I have recently had several conversations about leadership vs. management. My daughter told me a story about a “manager” in another department that refuses to let his student worker “unplug from her position” in the call center three minutes early so she can catch the noon shuttle back to campus. He told her to bring her things for class and take the 12:20 shuttle. She offered to come in early so they still would get their 4 hours of work from her but he refused. This is a college worker, working on campus, who is trying to make it all work and has someone as a supervisor who is only capable of being a manager. A leader would have helped her and worked out a solution. There have been books written to describe leadership, so I’m not going to do it in a short blog post. The verse for today talks about: “teaching, rebuking, correcting and training”; all good signs of a leader. Taking the time to ensure that your people understand their job is a management function. Taking the time to build their skills and knowledge so that they can grow/advance is leadership. Rebuking, which is the expression of disapproval or criticism is a management skill of correcting unwanted behavior. Leaders that have courage, will not only help others correct mistakes, they take the time to coach their staff toward improvement and will allow mistakes to serve as learning points and not disciplinary moments. Managers will spend time correcting every little thing that people do, sometimes we use the phrase “micro-manage” to describe these people. We have all worked for someone who wants things done a certain way and within a certain time period. A real micro-manager takes their “certain way” and makes changes to everything we’ve done. A leader will correct someone by showing more effective processes, they will explain what and why certain things are important but most of all, they will acknowledge when they too are wrong. Training employees is critical for the overall organization’s success. Teaching is about learning new skills and training is about taking what you know and making it better. Leaders view training as an opportunity to let people experiment and get comfortable with concepts and processes. The signs of a good leader can be found in these traits, modeled by the greatest leader there will ever be.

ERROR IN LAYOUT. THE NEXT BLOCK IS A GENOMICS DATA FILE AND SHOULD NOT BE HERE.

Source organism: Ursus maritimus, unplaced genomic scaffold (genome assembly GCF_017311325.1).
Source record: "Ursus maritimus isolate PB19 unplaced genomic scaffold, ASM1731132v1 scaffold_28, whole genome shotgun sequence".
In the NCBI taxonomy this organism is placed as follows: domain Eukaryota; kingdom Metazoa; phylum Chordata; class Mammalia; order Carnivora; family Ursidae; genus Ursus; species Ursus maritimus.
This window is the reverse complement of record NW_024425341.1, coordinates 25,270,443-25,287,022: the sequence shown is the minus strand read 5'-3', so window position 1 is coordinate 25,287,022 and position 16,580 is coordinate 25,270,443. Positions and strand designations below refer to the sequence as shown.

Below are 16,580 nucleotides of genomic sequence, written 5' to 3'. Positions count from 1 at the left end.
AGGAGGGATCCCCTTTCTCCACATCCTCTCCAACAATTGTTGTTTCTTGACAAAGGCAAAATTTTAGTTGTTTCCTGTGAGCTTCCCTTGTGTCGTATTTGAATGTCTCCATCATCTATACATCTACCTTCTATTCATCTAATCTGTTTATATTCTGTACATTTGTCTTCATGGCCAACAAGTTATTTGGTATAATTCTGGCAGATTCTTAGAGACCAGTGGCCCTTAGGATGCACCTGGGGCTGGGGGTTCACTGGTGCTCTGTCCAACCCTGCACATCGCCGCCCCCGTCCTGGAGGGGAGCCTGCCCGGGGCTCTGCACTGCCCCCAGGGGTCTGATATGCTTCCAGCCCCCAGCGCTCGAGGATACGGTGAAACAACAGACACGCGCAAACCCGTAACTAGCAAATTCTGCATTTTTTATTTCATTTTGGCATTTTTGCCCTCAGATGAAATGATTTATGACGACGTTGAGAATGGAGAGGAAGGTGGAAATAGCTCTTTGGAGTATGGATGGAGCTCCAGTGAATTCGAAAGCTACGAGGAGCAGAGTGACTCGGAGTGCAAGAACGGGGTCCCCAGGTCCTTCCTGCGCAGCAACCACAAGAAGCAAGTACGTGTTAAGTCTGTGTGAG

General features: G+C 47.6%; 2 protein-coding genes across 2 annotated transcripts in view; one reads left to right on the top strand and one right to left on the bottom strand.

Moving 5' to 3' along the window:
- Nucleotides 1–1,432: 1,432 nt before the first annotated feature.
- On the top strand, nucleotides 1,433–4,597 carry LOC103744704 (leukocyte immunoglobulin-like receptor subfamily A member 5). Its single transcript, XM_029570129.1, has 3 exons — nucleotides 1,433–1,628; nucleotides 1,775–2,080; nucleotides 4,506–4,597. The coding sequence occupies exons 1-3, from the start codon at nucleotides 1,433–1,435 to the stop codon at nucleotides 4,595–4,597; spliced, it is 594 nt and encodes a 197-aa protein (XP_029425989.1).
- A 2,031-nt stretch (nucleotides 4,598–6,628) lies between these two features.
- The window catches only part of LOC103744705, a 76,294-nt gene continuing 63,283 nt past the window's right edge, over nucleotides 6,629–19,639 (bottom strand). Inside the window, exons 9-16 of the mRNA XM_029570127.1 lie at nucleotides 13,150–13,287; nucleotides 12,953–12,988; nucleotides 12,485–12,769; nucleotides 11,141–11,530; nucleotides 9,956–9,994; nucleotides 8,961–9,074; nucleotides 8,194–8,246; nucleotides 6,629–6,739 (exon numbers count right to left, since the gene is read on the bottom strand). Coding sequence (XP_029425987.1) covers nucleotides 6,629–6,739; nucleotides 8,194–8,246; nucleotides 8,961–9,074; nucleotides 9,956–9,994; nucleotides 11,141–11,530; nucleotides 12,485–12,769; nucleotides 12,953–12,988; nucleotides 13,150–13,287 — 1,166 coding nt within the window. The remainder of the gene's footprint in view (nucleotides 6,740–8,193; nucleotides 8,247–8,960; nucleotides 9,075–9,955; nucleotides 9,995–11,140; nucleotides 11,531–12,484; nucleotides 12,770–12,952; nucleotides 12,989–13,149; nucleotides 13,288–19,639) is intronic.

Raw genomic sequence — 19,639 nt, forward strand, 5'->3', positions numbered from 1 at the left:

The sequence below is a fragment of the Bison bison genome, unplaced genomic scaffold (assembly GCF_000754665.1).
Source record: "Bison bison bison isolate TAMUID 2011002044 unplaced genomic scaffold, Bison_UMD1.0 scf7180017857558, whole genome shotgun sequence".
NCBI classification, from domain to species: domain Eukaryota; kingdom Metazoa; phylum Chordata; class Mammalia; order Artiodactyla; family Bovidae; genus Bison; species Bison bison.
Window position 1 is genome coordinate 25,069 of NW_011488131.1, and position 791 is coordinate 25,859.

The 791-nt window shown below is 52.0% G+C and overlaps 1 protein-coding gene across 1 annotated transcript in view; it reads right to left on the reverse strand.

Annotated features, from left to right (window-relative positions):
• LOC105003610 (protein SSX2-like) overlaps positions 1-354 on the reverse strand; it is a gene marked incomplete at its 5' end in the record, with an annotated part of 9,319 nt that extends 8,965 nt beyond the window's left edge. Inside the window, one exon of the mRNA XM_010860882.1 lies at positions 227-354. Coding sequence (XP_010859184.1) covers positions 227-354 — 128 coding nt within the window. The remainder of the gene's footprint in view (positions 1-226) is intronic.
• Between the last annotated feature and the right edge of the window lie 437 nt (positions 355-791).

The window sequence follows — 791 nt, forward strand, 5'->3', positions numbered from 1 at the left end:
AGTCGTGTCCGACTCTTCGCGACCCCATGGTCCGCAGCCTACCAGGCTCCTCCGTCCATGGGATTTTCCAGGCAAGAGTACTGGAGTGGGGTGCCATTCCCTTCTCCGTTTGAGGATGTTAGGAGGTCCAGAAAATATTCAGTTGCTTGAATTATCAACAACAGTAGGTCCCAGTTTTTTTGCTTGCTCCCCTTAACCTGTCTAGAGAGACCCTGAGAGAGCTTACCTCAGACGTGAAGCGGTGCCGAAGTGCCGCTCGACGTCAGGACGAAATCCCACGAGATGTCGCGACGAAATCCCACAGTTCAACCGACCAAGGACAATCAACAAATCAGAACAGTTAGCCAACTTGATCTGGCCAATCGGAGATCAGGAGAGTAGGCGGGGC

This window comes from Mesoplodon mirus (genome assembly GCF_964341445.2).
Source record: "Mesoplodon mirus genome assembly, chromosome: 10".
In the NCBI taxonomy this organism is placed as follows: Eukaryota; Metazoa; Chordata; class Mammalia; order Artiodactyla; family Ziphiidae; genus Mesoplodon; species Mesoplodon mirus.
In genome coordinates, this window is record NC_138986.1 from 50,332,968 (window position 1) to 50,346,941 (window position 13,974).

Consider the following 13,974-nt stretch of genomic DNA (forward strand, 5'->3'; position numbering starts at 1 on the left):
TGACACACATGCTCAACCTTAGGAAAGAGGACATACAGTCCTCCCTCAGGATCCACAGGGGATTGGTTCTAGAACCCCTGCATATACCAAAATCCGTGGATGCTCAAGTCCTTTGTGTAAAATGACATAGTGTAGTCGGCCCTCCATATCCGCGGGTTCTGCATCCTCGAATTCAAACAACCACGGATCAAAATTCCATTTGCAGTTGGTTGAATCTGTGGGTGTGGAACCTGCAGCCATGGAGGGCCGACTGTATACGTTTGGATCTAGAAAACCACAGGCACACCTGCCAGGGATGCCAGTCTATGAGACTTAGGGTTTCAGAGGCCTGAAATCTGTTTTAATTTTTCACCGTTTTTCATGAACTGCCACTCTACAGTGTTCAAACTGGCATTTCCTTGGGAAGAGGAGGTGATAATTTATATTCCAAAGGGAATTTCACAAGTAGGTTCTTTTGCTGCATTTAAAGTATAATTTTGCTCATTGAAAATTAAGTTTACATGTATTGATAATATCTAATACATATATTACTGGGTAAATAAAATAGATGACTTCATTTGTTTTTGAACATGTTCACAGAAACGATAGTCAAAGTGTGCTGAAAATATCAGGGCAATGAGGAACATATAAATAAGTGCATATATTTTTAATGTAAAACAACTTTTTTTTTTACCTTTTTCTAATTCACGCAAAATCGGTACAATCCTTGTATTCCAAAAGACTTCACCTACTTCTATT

16 All Scripture is God-breathed and is useful for teaching, rebuking, correcting and training in righteousness, 17 so that the man of God may be thoroughly equipped for every good work. 2 Timothy 3:16-17
This is one of those verses that sum up the bible – “All Scripture is God-breathed”. It’s amazing to think that these are the words of God given to us through His writers. If you look back through the scriptures, you will see Jesus use teaching, rebuking, correcting and training in all that He did. Whether he was addressing large crowds, small groups, His disciples, His mother or the Pharisees, He was working toward righteousness. The men referred to in these verses are us. We should use these traits to become equipped for every good work. No one will manage us, there is no one to “make” us do it; Jesus (our leader) has given us examples to follow. As sinners, it is easy to fall away from the teachings, no one really knows when we fall and there is no one to discipline us. Our coach and our leader, who is there all of time, is God. He is the one who inspired the scripture and sent His Son to be our savior. We need to embrace the One whom we call “teacher”; He is the one that makes it all right in our Father’s eyes.